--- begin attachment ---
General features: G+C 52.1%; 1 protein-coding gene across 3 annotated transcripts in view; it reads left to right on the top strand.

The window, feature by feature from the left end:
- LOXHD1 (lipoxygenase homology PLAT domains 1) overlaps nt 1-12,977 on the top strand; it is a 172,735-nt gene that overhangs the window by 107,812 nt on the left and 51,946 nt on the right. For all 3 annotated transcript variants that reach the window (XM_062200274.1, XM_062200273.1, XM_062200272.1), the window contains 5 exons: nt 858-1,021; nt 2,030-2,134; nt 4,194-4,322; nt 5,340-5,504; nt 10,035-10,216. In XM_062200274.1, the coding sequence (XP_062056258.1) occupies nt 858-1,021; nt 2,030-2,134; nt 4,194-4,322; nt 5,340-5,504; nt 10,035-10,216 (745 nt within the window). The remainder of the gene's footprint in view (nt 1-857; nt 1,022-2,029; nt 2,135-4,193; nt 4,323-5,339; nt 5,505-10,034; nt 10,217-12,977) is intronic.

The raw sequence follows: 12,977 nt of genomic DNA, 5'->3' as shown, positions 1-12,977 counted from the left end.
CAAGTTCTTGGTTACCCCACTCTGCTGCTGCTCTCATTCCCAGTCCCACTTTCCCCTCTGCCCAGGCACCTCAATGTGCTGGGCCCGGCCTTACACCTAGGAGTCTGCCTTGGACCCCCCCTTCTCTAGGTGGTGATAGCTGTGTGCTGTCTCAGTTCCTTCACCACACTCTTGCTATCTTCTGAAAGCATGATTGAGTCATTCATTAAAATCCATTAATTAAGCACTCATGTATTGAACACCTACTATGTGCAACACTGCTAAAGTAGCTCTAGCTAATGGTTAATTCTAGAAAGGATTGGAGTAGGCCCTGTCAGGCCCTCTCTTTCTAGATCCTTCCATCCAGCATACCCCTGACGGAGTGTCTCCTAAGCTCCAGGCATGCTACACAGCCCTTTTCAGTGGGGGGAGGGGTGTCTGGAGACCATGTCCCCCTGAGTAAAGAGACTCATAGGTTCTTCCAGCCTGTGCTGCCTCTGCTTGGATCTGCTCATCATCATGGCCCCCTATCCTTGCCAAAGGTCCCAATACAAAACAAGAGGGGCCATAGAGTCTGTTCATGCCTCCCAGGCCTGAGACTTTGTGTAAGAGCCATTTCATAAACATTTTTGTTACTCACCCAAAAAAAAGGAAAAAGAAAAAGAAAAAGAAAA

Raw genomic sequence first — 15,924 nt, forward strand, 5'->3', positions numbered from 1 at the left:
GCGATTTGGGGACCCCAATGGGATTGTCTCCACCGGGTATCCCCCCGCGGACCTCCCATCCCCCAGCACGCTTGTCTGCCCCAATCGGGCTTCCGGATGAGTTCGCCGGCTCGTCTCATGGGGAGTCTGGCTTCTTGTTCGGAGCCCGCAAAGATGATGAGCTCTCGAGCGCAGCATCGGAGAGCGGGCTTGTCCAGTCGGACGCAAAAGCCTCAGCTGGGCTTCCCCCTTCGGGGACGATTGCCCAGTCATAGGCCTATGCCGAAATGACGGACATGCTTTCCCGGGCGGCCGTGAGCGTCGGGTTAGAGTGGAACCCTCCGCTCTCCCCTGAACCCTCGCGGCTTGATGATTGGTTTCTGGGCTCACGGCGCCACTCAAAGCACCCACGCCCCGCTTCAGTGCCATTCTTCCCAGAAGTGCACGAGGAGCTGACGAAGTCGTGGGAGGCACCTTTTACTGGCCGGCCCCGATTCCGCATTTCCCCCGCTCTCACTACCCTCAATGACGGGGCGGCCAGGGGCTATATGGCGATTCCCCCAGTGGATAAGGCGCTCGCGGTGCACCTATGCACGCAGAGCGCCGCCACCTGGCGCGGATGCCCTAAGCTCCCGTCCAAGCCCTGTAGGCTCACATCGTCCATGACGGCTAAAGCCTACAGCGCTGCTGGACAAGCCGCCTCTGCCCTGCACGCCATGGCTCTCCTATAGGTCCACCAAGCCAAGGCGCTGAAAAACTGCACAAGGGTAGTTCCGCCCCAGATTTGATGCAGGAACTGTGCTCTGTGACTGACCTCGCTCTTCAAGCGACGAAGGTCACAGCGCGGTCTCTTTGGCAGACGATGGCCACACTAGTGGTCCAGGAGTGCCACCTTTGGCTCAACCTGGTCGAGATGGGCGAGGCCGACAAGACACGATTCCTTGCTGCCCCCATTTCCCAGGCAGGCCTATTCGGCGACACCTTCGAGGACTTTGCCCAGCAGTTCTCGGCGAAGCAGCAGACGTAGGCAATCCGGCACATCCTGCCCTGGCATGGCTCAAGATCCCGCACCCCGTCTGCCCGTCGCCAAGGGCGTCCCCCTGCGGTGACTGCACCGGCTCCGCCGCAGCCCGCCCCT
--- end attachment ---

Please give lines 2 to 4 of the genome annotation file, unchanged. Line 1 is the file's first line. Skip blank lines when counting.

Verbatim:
The window, feature by feature from the left end:
- LOXHD1 (lipoxygenase homology PLAT domains 1) overlaps nt 1-12,977 on the top strand; it is a 172,735-nt gene that overhangs the window by 107,812 nt on the left and 51,946 nt on the right. For all 3 annotated transcript variants that reach the window (XM_062200274.1, XM_062200273.1, XM_062200272.1), the window contains 5 exons: nt 858-1,021; nt 2,030-2,134; nt 4,194-4,322; nt 5,340-5,504; nt 10,035-10,216. In XM_062200274.1, the coding sequence (XP_062056258.1) occupies nt 858-1,021; nt 2,030-2,134; nt 4,194-4,322; nt 5,340-5,504; nt 10,035-10,216 (745 nt within the window). The remainder of the gene's footprint in view (nt 1-857; nt 1,022-2,029; nt 2,135-4,193; nt 4,323-5,339; nt 5,505-10,034; nt 10,217-12,977) is intronic.

The raw sequence follows: 12,977 nt of genomic DNA, 5'->3' as shown, positions 1-12,977 counted from the left end.